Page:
But improvisation in no way stands as a singular art alongside interpretation. The many pedagogical references by Czerny, Cramer, Hering, and Kalkbrenner suggest, that it has played an equal role within the ranks of the arts.
The keynote speech shows historical connections of piano education from the perspective of the Pianistes-compositeurs over the course of time. In addition, the multifaceted relationship between composer, interpreter, composition and improvisation will be illuminated. The following questions arise from consideration of the historical context: Which forms of improvisation existed? In which formats did these come to be performed? Why did improvisation practice change fundamentally in the 20th century? Can the knowledge gained from the teaching methods of the 18th and 19th centuries be used for a (necessary) change in the piano teaching of the present day?
Due to historical changes in the piano education worldwide, improvisation is playing more role in the education of children and young people, as well as in the curriculum at universities and conservatories. The approaches to improvisation are highly diverse. While a more playful approach is taken in youth education, an improvisational practice oriented towards contemporary music, style-bound fantasies and jazz fundamentals are mostly taught at universities.
Workshop participants will be offered comprehensive and versatile teaching approaches to improvisation. Four approaches are singled out from the multitude of possibilities:
For each participant, the goal is to provide an approach to improvisation that she/he can continue to develop through self-study. In addition, didactic and methodological aspects will be discussed on how to apply the exercises in the lessons with children and students.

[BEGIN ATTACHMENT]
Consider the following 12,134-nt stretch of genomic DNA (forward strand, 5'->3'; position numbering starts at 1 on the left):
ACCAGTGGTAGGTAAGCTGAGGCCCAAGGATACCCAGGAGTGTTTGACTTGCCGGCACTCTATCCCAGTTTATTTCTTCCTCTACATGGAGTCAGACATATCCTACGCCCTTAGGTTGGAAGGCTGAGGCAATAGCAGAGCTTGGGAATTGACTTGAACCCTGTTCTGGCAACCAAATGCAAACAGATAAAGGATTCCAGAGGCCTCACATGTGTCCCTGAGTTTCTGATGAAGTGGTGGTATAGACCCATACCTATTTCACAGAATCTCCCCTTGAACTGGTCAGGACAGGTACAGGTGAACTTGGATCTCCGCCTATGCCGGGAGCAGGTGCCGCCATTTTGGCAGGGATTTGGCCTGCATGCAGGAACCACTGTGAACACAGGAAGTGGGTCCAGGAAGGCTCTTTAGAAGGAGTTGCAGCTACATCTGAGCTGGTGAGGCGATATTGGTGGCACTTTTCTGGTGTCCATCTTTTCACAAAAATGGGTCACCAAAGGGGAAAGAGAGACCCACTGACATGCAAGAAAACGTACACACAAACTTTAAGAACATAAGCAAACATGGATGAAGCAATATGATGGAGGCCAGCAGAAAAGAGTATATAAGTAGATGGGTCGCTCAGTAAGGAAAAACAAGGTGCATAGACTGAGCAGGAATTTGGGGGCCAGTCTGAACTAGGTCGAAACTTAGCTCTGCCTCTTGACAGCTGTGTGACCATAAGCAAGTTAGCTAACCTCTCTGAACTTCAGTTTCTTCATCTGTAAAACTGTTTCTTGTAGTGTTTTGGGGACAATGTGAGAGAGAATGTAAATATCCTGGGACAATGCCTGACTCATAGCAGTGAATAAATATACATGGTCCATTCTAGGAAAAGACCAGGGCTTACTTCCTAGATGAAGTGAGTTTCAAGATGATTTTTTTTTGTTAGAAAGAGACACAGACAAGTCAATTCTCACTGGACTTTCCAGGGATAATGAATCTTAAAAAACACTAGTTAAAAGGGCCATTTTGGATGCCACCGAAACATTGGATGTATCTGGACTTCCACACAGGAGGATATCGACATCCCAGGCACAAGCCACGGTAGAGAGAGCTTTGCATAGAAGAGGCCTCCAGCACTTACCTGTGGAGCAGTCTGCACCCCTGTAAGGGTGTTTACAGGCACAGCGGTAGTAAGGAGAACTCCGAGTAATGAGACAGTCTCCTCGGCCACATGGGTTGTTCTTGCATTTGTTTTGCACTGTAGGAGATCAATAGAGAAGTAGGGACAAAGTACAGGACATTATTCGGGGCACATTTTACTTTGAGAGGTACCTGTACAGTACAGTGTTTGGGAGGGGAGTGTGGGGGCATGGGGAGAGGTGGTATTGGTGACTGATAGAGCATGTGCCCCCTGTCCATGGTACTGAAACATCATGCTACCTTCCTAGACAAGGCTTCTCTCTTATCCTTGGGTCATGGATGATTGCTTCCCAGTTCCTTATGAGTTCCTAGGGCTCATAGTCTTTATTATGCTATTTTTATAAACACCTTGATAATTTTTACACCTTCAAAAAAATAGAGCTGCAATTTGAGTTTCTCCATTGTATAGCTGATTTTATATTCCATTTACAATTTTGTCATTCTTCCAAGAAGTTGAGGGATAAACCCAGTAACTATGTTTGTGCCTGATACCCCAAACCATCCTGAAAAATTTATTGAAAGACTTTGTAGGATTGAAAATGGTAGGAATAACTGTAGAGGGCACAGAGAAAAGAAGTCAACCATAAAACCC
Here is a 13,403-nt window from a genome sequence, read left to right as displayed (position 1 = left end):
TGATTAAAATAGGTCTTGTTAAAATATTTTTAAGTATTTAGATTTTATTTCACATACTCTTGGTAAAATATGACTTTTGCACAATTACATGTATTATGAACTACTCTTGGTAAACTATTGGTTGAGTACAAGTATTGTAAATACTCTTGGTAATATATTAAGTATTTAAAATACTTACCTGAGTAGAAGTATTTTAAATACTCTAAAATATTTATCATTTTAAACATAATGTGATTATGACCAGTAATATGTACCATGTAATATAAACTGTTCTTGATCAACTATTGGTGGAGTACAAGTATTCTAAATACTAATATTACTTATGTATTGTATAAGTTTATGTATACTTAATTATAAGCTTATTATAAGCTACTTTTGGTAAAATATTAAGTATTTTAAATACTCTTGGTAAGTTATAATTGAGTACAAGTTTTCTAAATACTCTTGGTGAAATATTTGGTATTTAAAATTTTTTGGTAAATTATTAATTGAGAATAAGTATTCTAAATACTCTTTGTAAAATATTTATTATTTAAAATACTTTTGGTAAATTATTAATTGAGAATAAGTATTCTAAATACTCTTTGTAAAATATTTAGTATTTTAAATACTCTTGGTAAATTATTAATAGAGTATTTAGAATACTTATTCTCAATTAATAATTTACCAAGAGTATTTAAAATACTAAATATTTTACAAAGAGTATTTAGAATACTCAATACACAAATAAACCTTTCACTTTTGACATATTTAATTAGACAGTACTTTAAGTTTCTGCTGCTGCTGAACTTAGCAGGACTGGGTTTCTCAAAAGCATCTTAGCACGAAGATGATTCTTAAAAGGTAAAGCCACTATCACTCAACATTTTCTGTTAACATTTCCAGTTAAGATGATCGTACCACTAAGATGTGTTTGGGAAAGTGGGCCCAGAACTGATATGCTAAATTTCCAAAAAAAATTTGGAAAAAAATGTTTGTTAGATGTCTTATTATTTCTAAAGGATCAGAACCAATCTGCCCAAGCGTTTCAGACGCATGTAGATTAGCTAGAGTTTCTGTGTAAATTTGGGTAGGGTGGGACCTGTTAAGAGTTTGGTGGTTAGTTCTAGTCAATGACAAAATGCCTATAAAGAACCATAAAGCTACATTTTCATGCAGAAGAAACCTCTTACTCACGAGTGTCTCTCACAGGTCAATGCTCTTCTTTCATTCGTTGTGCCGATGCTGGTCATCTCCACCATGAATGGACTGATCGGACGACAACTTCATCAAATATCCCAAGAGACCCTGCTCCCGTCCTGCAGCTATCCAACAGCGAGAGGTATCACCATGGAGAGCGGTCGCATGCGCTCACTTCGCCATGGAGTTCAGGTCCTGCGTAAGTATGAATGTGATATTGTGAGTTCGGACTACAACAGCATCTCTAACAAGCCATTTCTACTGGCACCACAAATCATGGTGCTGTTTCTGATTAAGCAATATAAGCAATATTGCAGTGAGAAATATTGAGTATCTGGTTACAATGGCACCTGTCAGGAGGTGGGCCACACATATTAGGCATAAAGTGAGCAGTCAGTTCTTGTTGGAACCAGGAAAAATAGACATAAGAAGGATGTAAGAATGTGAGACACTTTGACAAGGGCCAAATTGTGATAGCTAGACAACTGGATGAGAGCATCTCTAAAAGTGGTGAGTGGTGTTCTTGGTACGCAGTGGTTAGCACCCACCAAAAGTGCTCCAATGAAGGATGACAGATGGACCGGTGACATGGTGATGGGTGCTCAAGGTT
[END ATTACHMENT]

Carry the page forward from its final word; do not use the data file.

Besides the practical exercises, the psychological aspects of improvisation will also play a role in the workshop. Questions about the evaluation of creativity, possible benefits for musical development, and how to deal with fears and difficulties in improvisation will also be discussed.
Improvised concerts would normally be rather expected in jazz music. In classical music, they have become a rarity. In the 19th century, it was common for classical pianists to improvise in concert on themes suggestions by the audience. Laurens Patzlaff tries to bring this forgotten tradition back to life. The audience is invited to write down suggestions for themes on notepaper, which will be laid out at the entrance. There is no need to write down music, just the name of a famous classical work, a pop song, a jazz tune, a melody from advertising, from film music or a simple folk song is enough to create an improvised fantasy. Be part of a unique performance and witness live as music is created that you have never heard before in concert and that you will only hear once in this form.
All information stated in the website is correct at press time and subject to change without notice.